Does Kevin Hassett Understand Transfer Pricing?

October 12, 2017
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Howard Gleckman does:

It is true that bringing US corporate rates in line with our trading partners may reduce incentives for improper transfer pricing. But there is a flaw in Hassett’s argument: While these practices are aimed at reducing tax lability, they do not represent real economic activity. And limiting income shifting won’t significantly increase domestic employment.

He was noting this presentation:

Kevin Hassett, chair of President Trump’s Council of Economic Advisers, argued today that the corporate tax cuts in the Sept. 27 Republican Unified Framework would boost overall economic growth. How? In large part because its corporate tax rate reductions would encourage firms to shift jobs from overseas to the US. But the claim is unsupported by the evidence. In a speech at the Tax Policy Center today, Hassett said that the GOP plan would not only increase domestic employment but also raise worker wages by an average of $7,000. That is quite a promise, but after unpacking his argument, it seems improbable at best. His claim: Making statutory US corporate tax rates competitive with the rest of the developed world would encourage firms to stop inappropriate transfer pricing, corporate inversions, and other income-shifting practices. Half of the US trade deficit, he said, results from transfer pricing.

Half of our trade may come from related party transactions and in some cases, transfer pricing manipulation may be significant. But to claim that half of our trade deficit is due to non-arm’s length pricing seems to be quite the stretch. Let me also suggest that this corporate inversion discussion is a distraction as all that does is to turn the tax system into a territorial one where the repatriation tax disappears. Isn’t ending the repatriation tax one of the Republican proposals? OK – we might see a lot of foreign sourced profits coming back home but this simply means shareholders get their dividend checks sooner. Any claim that it would dramatically increase investment is not only bad finance but also rejected by the evidence from our last experiment with a repatriation tax holiday. Gleckman also notes:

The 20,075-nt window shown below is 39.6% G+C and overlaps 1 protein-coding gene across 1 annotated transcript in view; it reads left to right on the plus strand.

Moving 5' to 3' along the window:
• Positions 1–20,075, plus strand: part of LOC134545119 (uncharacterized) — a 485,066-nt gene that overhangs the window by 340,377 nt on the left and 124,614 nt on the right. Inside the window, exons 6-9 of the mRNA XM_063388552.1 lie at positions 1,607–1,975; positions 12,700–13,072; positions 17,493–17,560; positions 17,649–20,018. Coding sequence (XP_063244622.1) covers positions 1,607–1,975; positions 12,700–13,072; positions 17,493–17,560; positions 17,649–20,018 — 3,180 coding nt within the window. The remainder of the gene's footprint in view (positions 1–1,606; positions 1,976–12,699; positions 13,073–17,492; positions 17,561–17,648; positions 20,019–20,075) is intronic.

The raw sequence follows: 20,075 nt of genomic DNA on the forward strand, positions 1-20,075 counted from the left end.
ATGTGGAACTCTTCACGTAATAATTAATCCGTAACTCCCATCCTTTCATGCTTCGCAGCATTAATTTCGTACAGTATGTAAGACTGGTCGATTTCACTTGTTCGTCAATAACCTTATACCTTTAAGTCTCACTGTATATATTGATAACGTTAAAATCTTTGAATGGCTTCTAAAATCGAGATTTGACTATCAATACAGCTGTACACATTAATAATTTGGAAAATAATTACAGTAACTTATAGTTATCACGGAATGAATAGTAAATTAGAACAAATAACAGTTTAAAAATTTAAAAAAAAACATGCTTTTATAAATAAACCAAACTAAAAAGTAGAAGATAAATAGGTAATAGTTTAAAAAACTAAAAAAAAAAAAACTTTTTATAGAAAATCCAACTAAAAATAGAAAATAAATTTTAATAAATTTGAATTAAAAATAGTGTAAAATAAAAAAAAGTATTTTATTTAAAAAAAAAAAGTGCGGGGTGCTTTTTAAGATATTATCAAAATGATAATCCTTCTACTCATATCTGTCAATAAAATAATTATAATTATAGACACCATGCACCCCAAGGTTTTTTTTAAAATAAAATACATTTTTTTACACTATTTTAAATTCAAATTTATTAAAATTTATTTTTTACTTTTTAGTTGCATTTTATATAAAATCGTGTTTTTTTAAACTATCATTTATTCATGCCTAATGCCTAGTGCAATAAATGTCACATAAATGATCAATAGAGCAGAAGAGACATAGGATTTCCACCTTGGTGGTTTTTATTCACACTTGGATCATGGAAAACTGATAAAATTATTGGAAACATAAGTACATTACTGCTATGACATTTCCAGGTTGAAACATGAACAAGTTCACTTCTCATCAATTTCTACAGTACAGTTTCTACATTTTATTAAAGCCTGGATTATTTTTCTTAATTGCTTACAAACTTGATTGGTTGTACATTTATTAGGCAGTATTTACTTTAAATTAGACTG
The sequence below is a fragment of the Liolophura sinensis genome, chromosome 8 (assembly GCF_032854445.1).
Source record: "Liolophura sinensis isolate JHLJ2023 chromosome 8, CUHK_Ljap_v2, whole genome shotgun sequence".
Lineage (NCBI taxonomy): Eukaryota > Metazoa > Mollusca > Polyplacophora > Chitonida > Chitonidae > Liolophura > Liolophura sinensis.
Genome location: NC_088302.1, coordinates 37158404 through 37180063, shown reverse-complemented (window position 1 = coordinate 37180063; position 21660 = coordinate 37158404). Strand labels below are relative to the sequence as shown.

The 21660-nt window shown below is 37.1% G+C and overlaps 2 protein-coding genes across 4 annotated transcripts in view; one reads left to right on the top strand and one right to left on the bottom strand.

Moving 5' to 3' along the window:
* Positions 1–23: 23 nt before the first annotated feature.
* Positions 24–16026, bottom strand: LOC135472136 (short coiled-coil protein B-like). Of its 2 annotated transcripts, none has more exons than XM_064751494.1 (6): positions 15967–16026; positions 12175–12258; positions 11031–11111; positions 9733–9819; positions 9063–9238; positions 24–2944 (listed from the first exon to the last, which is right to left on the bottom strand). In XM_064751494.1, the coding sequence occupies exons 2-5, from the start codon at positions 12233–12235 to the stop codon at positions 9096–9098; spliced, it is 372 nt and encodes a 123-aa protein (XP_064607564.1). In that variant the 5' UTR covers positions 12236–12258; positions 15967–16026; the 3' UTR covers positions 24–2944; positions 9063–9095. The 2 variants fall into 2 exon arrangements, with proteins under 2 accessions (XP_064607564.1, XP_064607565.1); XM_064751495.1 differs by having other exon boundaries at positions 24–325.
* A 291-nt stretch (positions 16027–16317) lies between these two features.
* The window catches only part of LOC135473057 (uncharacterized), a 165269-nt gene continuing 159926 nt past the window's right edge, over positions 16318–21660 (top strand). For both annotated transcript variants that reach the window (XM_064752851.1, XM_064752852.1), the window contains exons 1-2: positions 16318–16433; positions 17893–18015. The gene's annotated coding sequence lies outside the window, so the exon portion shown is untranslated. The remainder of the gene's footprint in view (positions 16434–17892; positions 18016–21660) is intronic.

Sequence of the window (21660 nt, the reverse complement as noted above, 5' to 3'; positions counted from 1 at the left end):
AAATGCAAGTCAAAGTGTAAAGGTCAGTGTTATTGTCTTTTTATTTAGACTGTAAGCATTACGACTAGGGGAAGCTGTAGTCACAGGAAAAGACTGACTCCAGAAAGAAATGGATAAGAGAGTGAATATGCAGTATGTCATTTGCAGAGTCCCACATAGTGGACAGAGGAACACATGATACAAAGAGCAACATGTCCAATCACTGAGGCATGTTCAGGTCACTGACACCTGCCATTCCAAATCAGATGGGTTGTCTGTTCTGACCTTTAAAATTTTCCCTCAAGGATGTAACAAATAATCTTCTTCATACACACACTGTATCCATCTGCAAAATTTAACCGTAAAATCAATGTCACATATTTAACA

the territorial tax system that the Big Six outline contemplates could further encourage US firms to shift revenue to lower-tax jurisdictions since that model would exempt the income of foreign subsidiaries from US tax.

While this could be an issue with ending the repatriation tax, other nations have addressed this by more aggressively enforcing their transfer pricing rules. We could do the same if the Republican Party decides it is time to properly staff the IRS.

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